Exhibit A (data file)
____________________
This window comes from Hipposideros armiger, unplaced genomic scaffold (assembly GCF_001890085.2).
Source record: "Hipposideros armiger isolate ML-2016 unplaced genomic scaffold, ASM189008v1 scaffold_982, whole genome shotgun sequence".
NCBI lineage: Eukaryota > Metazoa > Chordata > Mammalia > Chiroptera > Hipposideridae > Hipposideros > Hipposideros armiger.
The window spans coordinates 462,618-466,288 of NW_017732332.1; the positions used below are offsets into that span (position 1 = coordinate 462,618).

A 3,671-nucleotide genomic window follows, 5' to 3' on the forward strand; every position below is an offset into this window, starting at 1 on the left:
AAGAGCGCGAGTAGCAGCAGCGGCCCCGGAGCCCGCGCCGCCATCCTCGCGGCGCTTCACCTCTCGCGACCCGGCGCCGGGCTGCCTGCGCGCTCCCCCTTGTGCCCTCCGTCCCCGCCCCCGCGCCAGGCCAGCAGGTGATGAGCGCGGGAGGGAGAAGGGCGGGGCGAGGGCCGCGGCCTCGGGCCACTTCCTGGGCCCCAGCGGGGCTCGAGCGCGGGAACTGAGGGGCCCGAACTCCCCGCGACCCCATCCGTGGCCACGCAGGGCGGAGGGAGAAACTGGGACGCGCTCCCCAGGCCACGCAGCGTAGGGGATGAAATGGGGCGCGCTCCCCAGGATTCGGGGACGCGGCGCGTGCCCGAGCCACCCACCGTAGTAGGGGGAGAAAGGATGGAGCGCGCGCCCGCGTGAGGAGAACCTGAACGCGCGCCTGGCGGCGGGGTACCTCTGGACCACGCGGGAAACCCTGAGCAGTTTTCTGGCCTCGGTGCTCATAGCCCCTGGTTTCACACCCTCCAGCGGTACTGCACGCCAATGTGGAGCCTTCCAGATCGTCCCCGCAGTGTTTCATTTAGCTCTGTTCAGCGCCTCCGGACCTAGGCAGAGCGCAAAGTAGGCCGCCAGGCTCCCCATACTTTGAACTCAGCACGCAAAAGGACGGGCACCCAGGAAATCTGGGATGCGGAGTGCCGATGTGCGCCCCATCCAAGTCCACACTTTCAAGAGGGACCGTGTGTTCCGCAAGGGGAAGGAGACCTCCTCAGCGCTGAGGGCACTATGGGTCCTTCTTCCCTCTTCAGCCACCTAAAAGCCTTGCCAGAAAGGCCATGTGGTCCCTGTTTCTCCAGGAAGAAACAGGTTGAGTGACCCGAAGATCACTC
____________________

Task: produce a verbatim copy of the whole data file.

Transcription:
This window comes from Hipposideros armiger, unplaced genomic scaffold (assembly GCF_001890085.2).
Source record: "Hipposideros armiger isolate ML-2016 unplaced genomic scaffold, ASM189008v1 scaffold_982, whole genome shotgun sequence".
NCBI lineage: Eukaryota > Metazoa > Chordata > Mammalia > Chiroptera > Hipposideridae > Hipposideros > Hipposideros armiger.
The window spans coordinates 462,618-466,288 of NW_017732332.1; the positions used below are offsets into that span (position 1 = coordinate 462,618).

A 3,671-nucleotide genomic window follows, 5' to 3' on the forward strand; every position below is an offset into this window, starting at 1 on the left:
AAGAGCGCGAGTAGCAGCAGCGGCCCCGGAGCCCGCGCCGCCATCCTCGCGGCGCTTCACCTCTCGCGACCCGGCGCCGGGCTGCCTGCGCGCTCCCCCTTGTGCCCTCCGTCCCCGCCCCCGCGCCAGGCCAGCAGGTGATGAGCGCGGGAGGGAGAAGGGCGGGGCGAGGGCCGCGGCCTCGGGCCACTTCCTGGGCCCCAGCGGGGCTCGAGCGCGGGAACTGAGGGGCCCGAACTCCCCGCGACCCCATCCGTGGCCACGCAGGGCGGAGGGAGAAACTGGGACGCGCTCCCCAGGCCACGCAGCGTAGGGGATGAAATGGGGCGCGCTCCCCAGGATTCGGGGACGCGGCGCGTGCCCGAGCCACCCACCGTAGTAGGGGGAGAAAGGATGGAGCGCGCGCCCGCGTGAGGAGAACCTGAACGCGCGCCTGGCGGCGGGGTACCTCTGGACCACGCGGGAAACCCTGAGCAGTTTTCTGGCCTCGGTGCTCATAGCCCCTGGTTTCACACCCTCCAGCGGTACTGCACGCCAATGTGGAGCCTTCCAGATCGTCCCCGCAGTGTTTCATTTAGCTCTGTTCAGCGCCTCCGGACCTAGGCAGAGCGCAAAGTAGGCCGCCAGGCTCCCCATACTTTGAACTCAGCACGCAAAAGGACGGGCACCCAGGAAATCTGGGATGCGGAGTGCCGATGTGCGCCCCATCCAAGTCCACACTTTCAAGAGGGACCGTGTGTTCCGCAAGGGGAAGGAGACCTCCTCAGCGCTGAGGGCACTATGGGTCCTTCTTCCCTCTTCAGCCACCTAAAAGCCTTGCCAGAAAGGCCATGTGGTCCCTGTTTCTCCAGGAAGAAACAGGTTGAGTGACCCGAAGATCACTC